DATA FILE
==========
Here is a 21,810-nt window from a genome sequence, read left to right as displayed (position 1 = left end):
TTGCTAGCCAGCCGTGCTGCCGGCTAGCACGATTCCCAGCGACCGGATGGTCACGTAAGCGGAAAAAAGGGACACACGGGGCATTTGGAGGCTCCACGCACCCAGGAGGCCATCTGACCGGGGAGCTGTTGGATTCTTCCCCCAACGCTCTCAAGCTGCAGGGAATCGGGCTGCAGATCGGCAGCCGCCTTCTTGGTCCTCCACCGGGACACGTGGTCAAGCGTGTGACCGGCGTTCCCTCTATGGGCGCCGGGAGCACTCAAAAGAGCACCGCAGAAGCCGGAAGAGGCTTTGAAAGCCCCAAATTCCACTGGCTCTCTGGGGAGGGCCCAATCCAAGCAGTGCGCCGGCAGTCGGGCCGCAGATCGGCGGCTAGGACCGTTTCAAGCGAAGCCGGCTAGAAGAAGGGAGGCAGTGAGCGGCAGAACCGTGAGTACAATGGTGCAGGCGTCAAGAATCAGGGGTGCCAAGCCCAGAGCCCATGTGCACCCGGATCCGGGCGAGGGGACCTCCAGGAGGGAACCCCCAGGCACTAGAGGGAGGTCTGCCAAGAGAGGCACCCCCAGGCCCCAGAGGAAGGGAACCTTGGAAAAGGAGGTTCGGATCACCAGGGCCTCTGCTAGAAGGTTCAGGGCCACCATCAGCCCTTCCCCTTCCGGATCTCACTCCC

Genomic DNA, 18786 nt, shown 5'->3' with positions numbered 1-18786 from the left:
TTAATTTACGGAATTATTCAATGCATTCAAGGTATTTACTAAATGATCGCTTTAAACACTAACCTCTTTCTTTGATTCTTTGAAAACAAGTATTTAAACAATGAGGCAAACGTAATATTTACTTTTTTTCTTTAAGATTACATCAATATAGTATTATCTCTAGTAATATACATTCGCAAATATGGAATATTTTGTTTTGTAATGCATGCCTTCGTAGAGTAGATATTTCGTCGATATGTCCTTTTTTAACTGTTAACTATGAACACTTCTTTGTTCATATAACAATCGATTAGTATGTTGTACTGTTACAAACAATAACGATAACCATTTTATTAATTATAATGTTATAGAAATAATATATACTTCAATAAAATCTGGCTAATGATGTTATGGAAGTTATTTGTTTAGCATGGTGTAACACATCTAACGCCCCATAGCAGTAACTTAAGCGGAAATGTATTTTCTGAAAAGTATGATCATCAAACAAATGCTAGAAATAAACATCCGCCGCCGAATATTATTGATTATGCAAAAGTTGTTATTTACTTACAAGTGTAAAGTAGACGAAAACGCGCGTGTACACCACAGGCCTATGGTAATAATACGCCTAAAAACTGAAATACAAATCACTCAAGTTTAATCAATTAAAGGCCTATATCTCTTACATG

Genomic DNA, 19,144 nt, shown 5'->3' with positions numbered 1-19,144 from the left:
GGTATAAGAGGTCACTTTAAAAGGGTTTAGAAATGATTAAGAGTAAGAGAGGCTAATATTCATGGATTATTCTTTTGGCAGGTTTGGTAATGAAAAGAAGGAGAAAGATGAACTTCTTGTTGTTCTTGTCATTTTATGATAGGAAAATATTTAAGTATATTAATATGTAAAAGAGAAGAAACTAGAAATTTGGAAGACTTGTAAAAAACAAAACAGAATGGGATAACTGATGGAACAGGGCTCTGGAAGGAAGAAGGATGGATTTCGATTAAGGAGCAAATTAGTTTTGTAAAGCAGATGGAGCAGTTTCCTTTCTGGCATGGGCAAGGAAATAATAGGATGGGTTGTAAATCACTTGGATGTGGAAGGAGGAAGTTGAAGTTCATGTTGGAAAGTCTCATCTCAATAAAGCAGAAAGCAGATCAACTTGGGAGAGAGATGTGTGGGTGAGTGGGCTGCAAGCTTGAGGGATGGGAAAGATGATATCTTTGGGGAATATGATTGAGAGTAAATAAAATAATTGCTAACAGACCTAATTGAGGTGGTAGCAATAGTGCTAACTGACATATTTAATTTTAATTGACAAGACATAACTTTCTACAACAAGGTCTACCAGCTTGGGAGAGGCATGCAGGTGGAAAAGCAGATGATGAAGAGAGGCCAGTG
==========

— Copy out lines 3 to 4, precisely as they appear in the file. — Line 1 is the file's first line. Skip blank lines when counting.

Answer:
Genomic DNA, 18786 nt, shown 5'->3' with positions numbered 1-18786 from the left:
TTAATTTACGGAATTATTCAATGCATTCAAGGTATTTACTAAATGATCGCTTTAAACACTAACCTCTTTCTTTGATTCTTTGAAAACAAGTATTTAAACAATGAGGCAAACGTAATATTTACTTTTTTTCTTTAAGATTACATCAATATAGTATTATCTCTAGTAATATACATTCGCAAATATGGAATATTTTGTTTTGTAATGCATGCCTTCGTAGAGTAGATATTTCGTCGATATGTCCTTTTTTAACTGTTAACTATGAACACTTCTTTGTTCATATAACAATCGATTAGTATGTTGTACTGTTACAAACAATAACGATAACCATTTTATTAATTATAATGTTATAGAAATAATATATACTTCAATAAAATCTGGCTAATGATGTTATGGAAGTTATTTGTTTAGCATGGTGTAACACATCTAACGCCCCATAGCAGTAACTTAAGCGGAAATGTATTTTCTGAAAAGTATGATCATCAAACAAATGCTAGAAATAAACATCCGCCGCCGAATATTATTGATTATGCAAAAGTTGTTATTTACTTACAAGTGTAAAGTAGACGAAAACGCGCGTGTACACCACAGGCCTATGGTAATAATACGCCTAAAAACTGAAATACAAATCACTCAAGTTTAATCAATTAAAGGCCTATATCTCTTACATG